Since Gregg Williams replaced Hue Jackson as head coach and Freddie Kitchens replaced Toddy Haley as offensive coordinator, Mayfield has had five games in which he completed at least 67 percent of his passes. No other Browns quarterback has accomplished that feat since 1999, the year the Browns returned from a three-year hiatus, according to ProFootballReference.com. Mayfield is also one of only 42 NFL quarterbacks to do that since 1999.
The most recent Browns quarterback to do this was Milt Plum in the 1959 and 1960 seasons, according to ProFootballReference.com. But Plum threw 14 or fewer times in three of those games, and he averaged 14.7 throws in those six games (the Browns ran Jim Brown a lot back then). Mayfield has done it while averaging 30.6 attempts and throwing more than 40 passes twice.
As good as that is, Mayfield is a long way from the NFL record. Drew Brees had a streak of 14 games in a row at 67 percent. Mayfield’s five are tied for 24th since 1950, the year the Browns entered the NFL.
But Mayfield is a rookie doing what he’s doing, a rookie who didn’t start initially.
"He's gotten better and better by the game," Denver Broncos coach Vance Joseph said. "So imagine this guy next year at this time how good he can be."
Mayfield already has the Browns' rookie record with 19 touchdown passes, and he is far and away the best of the 2018 draft class. Mayfield leads Sam Darnold, Josh Rosen and Josh Allen in yards per game (261.5), completion percentage (64.4), passer rating (93.4), touchdowns (19) and passing yards (2,877).
Any and all improvement from the Browns is fueled, driven and guided by Mayfield, who is justifying every shred of belief that general manager John Dorsey showed in him when he made him the first overall pick. To Williams, the Browns’ belief -- in themselves and in their flickering playoff hopes -- begins with their quarterback.
“That would not happen if it was phony,” Williams said. “It only happens when everybody sees it being sincere. One of the things that we have talked about for a long time is that leadership comes by example first and voice second. Your body language speaks so loud that you can’t hear anything else that anybody else says that comes out of their mouth.”
In other words, leaders can’t lead if they don’t produce. Breaking down what Mayfield has done and can do in his remaining three games shows the production (all stats courtesy of ESPN Stats & Information, the Browns and ProFootballReference.com):
Mayfield already holds the Browns' record for yards in a game by a rookie, with 397 against Houston. His four touchdowns against the Bengals were a team rookie high. His 19 touchdown passes are also a team rookie record, breaking Otto Graham’s mark set when the Browns were in the AAFC.
Mayfield’s completion percentage for the season is 64.4. Among rookies with at least 10 starts, Mayfield ranks fifth. Dak Prescott recorded 67.8 percent in 2016, Ben Roethlisberger 66.4 in 2004, Robert Griffin III 65.7 in 2012 and Teddy Bridgewater 64.4 percent in 2014.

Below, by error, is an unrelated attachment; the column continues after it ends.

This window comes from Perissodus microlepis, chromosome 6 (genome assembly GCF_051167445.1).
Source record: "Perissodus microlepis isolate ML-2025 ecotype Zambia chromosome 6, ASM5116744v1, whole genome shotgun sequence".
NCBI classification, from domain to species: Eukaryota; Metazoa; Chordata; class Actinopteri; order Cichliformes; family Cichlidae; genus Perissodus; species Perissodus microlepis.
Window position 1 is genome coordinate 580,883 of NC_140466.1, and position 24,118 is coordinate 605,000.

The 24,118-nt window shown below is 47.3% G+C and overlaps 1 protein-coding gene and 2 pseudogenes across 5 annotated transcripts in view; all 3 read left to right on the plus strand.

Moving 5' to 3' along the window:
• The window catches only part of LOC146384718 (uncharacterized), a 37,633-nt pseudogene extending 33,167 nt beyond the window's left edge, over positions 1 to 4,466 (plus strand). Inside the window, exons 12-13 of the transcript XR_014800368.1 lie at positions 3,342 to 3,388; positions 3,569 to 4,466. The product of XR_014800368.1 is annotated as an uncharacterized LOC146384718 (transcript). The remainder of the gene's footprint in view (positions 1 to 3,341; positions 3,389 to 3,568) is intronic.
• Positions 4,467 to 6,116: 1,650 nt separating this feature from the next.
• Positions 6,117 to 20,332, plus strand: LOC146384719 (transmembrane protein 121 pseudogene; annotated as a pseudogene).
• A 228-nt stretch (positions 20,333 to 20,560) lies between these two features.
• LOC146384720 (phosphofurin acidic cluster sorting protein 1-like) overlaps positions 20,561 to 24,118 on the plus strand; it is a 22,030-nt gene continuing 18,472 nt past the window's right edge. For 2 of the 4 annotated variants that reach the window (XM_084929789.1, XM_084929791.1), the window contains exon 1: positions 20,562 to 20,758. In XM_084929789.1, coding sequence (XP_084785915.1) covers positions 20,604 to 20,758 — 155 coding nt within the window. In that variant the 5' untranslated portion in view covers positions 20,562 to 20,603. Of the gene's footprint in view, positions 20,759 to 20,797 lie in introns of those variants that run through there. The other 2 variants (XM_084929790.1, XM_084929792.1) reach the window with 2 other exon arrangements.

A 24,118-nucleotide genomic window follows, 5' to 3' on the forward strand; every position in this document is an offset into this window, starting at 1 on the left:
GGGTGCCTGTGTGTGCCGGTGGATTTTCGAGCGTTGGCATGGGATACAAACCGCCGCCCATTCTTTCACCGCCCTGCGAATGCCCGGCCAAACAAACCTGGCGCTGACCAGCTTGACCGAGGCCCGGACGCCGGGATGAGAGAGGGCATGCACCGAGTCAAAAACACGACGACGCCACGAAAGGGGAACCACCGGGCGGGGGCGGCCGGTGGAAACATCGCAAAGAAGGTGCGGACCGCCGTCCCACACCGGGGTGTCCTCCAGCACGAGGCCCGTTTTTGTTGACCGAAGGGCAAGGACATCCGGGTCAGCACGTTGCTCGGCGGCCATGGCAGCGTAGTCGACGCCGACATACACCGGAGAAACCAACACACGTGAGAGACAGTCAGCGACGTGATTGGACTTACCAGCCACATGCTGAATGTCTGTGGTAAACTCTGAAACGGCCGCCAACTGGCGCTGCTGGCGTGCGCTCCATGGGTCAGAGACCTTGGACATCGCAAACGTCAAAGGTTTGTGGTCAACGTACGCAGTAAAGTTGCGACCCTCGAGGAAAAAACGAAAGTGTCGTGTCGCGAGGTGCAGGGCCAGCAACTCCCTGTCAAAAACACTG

Mayfield needs to average 170 yards per game to top Brandon Weeden’s team rookie passing yardage mark of 3,385. Ahead of Mayfield is DeShone Kizer, who had 2,894 last season. Mayfield should pass Kizer against Denver.
Mayfield's passer rating of 92.3 would be the best by a Browns rookie (Cody Kessler had 92.3 in 2016) and fifth-best all time (minimum 100 attempts).
Mayfield owns the all-time rookie mark for passer rating in a game, with 151.2 against Atlanta, and he joined Aaron Rodgers and Kurt Warner as the only quarterbacks in NFL history to top 140 for passer rating in consecutive games (minimum 20 attempts).
Mayfield has 10 consecutive games with a touchdown pass, marking the first time a Browns quarterback has done that in a season since Bernie Kosar in 1987. Mayfield has a ways to go to catch Kosar, though; he had 17 between 1986 and ’87. Frank Ryan owns the Browns' all-time record, with 24 such games in a row (1965-67) and is one ahead of Mayfield with 11 in 1963 and ’64.
The only quarterbacks in the Super Bowl era to throw a touchdown pass in their first 10 starts: Warner (1999), Brad Johnson (1996-97) and Mayfield. Dak Prescott holds the rookie record for consecutive games with a touchdown pass with 11 in 2016. Mayfield matched Teddy Bridgewater and Andy Dalton with 10.
Mayfield’s 19 touchdown passes are seven behind the rookie record set by Peyton Manning and Russell Wilson. Andrew Luck and Prescott both had 23. Mayfield has averaged 1.7 touchdowns per game; on that pace, he’d finish with 24.
Mayfield’s next touchdown pass will tie him with Dan Marino for the most touchdown passes in a rookie’s first 12 games (since the AFL-NFL merger).
Mayfield could become the first Browns quarterback since Bill Nelsen in 1968 to complete a pass of at least 60 yards in three consecutive games.
Any or all of these marks would put Mayfield’s rookie season among the best in NFL history. It’s a passing era, but he is doing this with a team that was winless in 2016 and dropped to 2-6-1 after a four-game losing streak earlier this season.
Since then, the Browns have won three of four, and Mayfield’s numbers have been glittering. In those four games, Mayfield has completed 74.8 percent (83-of-111) with nine touchdowns and three interceptions.
Those numbers look that much better with the realization that they include Mayfield’s woeful first half in Houston. He followed that by throwing for 351 yards in the second half, a 30-minute stretch that he and the team might look back on as the most important of the season.
Even with his worst half of the season, Mayfield’s rating was 121.7. Drew Brees leads the league in passer rating, at 120.8.
The half counts, but remove it, and Mayfield’s numbers soar even higher: 81.2 percent (78-of-96) completion percentage, 1,060 yards, nine touchdowns and no interceptions.